Thursday, December 6, 2012

After Morsi’s speech, tension and dissent rises across Egypt

By Joseph Mayton
Bikya Masr

"CAIRO: A president in Egypt delivered a speech to the nation in the midst of massive protests calling for his removal. Only two years ago then-President Hosni Mubarak attempted to save his regime, but he used defiant language that blamed the unrest on the protesters on the streets, who were battling tear gas, bullets and government-sponsored attacks.
On Thursday, current President Mohamed Morsi spoke to Egyptians, but for many activists it was eerily similar to the addresses Mubarak gave during the 18 days of uprising that ended his 30-year rule over the country.
Morsi attempted to diffuse an already tense country after Wednesday saw angry Muslim Brotherhood supporters – of which Morsi came out of to take the helm as president – attack and ignite street clashes around the presidential palace, leaving at least five people dead and hundreds injured.....

Activists were angry that he never once mentioned his own political group’s involvement in the violence the day before. The activists viewed the speech as an attempt to paint the protesters calling for the withdrawal of the decree and his ouster as criminals.
A number of protesters told that they believe the speech “was a call to attack those who disagree with him and we all fear reprisals and attacks.”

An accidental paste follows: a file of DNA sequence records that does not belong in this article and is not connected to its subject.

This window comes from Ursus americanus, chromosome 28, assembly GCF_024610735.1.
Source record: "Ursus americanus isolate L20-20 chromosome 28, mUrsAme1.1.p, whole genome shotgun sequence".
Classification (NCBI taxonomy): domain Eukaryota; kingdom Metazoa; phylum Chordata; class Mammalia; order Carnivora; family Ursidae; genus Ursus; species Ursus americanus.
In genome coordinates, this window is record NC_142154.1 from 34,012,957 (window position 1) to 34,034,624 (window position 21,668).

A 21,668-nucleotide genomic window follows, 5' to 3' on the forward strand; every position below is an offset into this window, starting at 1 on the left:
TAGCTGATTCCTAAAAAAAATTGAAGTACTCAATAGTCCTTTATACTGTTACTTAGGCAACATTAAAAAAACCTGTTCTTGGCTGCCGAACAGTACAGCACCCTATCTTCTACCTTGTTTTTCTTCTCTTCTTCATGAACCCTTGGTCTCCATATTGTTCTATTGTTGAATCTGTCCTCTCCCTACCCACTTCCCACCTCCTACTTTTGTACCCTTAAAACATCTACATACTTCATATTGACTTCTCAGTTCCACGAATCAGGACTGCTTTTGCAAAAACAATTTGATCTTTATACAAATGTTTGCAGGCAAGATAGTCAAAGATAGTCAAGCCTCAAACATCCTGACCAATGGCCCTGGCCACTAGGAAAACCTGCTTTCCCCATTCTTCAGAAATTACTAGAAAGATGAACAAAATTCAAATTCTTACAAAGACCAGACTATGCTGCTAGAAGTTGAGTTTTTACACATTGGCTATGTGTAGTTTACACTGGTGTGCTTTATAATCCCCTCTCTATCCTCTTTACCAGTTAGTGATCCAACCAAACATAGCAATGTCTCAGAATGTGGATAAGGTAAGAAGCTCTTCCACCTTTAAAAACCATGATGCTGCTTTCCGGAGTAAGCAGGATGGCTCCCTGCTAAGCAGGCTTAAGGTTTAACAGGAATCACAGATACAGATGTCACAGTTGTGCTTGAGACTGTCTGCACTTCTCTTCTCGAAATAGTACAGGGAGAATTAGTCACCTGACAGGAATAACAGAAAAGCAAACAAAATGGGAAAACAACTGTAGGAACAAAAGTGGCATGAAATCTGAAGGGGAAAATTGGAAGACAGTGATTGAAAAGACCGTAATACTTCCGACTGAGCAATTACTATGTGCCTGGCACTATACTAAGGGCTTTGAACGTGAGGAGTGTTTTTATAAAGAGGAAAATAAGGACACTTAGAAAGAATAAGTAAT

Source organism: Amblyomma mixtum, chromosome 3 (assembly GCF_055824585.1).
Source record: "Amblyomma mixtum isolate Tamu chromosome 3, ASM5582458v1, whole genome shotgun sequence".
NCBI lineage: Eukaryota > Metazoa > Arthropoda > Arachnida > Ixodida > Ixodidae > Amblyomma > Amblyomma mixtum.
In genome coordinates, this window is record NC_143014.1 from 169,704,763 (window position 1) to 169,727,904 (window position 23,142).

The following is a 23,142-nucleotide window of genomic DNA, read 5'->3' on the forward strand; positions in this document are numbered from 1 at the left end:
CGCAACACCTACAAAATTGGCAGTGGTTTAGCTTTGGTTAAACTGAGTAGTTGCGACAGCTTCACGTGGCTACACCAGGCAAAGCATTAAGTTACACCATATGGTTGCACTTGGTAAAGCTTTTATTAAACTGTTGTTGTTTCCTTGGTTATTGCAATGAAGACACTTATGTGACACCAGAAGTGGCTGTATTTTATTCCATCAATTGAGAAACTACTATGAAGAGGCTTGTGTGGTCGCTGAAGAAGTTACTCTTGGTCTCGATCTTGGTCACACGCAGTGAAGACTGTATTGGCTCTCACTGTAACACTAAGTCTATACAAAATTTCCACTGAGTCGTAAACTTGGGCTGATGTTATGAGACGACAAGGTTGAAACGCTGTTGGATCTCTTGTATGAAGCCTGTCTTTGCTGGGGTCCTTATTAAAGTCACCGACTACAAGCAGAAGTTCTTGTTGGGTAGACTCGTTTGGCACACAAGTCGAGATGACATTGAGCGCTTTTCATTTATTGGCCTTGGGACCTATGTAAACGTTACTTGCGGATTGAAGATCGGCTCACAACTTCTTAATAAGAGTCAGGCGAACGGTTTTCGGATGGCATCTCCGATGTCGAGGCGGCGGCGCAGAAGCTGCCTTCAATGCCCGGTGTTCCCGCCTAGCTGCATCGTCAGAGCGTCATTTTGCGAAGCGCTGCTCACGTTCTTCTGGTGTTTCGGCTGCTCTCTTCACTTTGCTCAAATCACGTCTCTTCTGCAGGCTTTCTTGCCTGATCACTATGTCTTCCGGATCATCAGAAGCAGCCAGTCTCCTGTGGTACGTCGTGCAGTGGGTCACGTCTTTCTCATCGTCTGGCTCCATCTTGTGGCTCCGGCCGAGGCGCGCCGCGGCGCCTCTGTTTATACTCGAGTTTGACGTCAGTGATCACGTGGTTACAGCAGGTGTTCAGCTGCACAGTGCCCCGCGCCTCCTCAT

The failure to withdraw the decree and pushing on with the referendum has angered the protesters, but Morsi said that the “minority” must “follow its [majority] will.”.....

Abu Ezz al-Hariri, a member of dissolved parliament, said whoever accepts dialogue with the Mursi will “betray the revolution.”
The National Salvation Front also lashed out at Morsi, refusing any calls for discussion until the referendum is postponed and Morsi allows for judicial review of the constituent assembly that wrote the controversial constitution.
The April 6 Youth Movement, which played a leading role in the uprising against Mubarak, said in an announcement on its Facebook page that it would not join the talks and called for massive protests on Friday to show the president who was the majority.
It also said Friday’s protest would be called the “red card” for Morsi.
For many, the speech did little to change the status quo. For others it was the final straw that showed the unwillingness of the Brotherhood to compromise. And even others said the point of no return has been crossed and demanded that Morsi immediately step down."

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